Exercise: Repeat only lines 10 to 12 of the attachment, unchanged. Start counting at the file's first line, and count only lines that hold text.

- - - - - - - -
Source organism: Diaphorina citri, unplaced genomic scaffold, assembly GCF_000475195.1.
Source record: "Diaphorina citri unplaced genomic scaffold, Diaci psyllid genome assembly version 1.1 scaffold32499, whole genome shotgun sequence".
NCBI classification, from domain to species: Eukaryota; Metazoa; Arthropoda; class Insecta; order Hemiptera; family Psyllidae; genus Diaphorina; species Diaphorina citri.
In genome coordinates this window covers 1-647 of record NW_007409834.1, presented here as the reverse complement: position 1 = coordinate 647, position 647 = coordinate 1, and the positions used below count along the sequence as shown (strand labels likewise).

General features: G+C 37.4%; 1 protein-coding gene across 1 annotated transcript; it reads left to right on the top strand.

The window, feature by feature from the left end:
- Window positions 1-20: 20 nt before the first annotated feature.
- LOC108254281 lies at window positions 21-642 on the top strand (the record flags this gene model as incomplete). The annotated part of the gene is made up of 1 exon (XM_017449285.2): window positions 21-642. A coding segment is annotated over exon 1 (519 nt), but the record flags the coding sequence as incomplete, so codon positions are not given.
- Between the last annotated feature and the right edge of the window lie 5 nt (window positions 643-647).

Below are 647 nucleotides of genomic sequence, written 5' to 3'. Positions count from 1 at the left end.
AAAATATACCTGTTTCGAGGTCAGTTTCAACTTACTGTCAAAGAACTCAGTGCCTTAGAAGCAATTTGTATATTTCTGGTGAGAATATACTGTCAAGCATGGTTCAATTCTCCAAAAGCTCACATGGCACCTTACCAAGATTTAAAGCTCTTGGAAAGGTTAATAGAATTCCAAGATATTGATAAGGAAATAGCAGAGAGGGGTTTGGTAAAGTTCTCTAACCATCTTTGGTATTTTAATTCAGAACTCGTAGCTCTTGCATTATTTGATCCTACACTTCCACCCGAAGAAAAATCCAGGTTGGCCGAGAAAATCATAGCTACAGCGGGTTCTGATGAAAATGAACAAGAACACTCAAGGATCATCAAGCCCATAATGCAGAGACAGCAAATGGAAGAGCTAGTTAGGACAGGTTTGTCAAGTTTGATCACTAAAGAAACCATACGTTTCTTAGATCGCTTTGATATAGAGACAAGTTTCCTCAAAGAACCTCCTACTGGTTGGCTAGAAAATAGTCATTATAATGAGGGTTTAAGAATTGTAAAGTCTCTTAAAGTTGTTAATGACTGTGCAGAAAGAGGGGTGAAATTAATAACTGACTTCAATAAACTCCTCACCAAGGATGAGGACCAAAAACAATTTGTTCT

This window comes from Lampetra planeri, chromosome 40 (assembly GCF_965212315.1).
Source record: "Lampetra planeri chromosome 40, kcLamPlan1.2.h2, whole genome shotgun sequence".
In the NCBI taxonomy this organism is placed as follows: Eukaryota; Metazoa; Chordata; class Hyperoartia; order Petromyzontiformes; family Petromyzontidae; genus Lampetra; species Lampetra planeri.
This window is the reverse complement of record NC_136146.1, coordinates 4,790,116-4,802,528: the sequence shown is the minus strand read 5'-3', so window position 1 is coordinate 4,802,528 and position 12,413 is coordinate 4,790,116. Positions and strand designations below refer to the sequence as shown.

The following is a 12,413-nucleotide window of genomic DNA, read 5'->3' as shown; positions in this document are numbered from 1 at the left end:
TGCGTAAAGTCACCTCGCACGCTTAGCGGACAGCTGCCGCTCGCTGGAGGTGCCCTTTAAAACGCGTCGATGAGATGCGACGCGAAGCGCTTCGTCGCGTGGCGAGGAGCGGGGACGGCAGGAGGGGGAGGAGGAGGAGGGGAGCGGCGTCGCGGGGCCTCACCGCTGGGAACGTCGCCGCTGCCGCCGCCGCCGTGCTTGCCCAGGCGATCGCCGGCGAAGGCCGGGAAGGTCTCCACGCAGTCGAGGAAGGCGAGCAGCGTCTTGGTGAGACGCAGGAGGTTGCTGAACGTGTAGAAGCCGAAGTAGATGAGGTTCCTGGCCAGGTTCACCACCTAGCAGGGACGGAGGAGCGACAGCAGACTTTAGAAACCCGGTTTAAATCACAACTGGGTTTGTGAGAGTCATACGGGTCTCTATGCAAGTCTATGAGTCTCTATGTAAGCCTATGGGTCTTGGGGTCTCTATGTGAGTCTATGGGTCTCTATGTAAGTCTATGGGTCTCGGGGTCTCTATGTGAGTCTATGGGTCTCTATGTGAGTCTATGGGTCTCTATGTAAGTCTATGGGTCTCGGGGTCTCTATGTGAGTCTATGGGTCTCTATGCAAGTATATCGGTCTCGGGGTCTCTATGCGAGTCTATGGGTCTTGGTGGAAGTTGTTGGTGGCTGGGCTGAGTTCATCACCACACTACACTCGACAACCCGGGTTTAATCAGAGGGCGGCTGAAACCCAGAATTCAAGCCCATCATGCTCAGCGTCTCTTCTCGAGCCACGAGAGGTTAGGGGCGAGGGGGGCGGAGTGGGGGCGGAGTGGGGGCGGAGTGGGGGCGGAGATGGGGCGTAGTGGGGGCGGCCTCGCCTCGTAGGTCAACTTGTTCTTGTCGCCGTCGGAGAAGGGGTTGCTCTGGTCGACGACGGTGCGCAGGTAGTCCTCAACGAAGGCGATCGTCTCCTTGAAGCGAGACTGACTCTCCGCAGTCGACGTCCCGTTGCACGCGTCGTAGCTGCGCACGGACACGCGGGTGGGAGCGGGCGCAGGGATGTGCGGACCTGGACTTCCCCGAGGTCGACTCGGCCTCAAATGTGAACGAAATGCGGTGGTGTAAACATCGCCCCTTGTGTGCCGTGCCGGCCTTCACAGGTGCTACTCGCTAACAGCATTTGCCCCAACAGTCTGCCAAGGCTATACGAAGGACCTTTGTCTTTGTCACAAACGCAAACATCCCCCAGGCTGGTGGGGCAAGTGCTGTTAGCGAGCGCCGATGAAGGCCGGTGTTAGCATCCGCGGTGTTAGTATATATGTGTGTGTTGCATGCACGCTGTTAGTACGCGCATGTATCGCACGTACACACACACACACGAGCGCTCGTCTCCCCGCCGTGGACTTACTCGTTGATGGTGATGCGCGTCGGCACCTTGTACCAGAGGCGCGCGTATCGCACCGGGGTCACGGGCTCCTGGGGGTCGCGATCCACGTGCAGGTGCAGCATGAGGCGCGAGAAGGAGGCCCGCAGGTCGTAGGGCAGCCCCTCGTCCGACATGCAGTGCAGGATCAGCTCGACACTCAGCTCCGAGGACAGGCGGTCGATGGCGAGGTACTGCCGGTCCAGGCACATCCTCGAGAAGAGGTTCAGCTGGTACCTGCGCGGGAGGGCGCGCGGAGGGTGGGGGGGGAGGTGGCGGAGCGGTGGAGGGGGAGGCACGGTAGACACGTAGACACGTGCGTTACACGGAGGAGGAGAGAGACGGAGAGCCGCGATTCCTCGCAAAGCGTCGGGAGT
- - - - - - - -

Below are 647 nucleotides of genomic sequence, written 5' to 3'. Positions count from 1 at the left end.
AAAATATACCTGTTTCGAGGTCAGTTTCAACTTACTGTCAAAGAACTCAGTGCCTTAGAAGCAATTTGTATATTTCTGGTGAGAATATACTGTCAAGCATGGTTCAATTCTCCAAAAGCTCACATGGCACCTTACCAAGATTTAAAGCTCTTGGAAAGGTTAATAGAATTCCAAGATATTGATAAGGAAATAGCAGAGAGGGGTTTGGTAAAGTTCTCTAACCATCTTTGGTATTTTAATTCAGAACTCGTAGCTCTTGCATTATTTGATCCTACACTTCCACCCGAAGAAAAATCCAGGTTGGCCGAGAAAATCATAGCTACAGCGGGTTCTGATGAAAATGAACAAGAACACTCAAGGATCATCAAGCCCATAATGCAGAGACAGCAAATGGAAGAGCTAGTTAGGACAGGTTTGTCAAGTTTGATCACTAAAGAAACCATACGTTTCTTAGATCGCTTTGATATAGAGACAAGTTTCCTCAAAGAACCTCCTACTGGTTGGCTAGAAAATAGTCATTATAATGAGGGTTTAAGAATTGTAAAGTCTCTTAAAGTTGTTAATGACTGTGCAGAAAGAGGGGTGAAATTAATAACTGACTTCAATAAACTCCTCACCAAGGATGAGGACCAAAAACAATTTGTTCT

This window comes from Lampetra planeri, chromosome 40 (assembly GCF_965212315.1).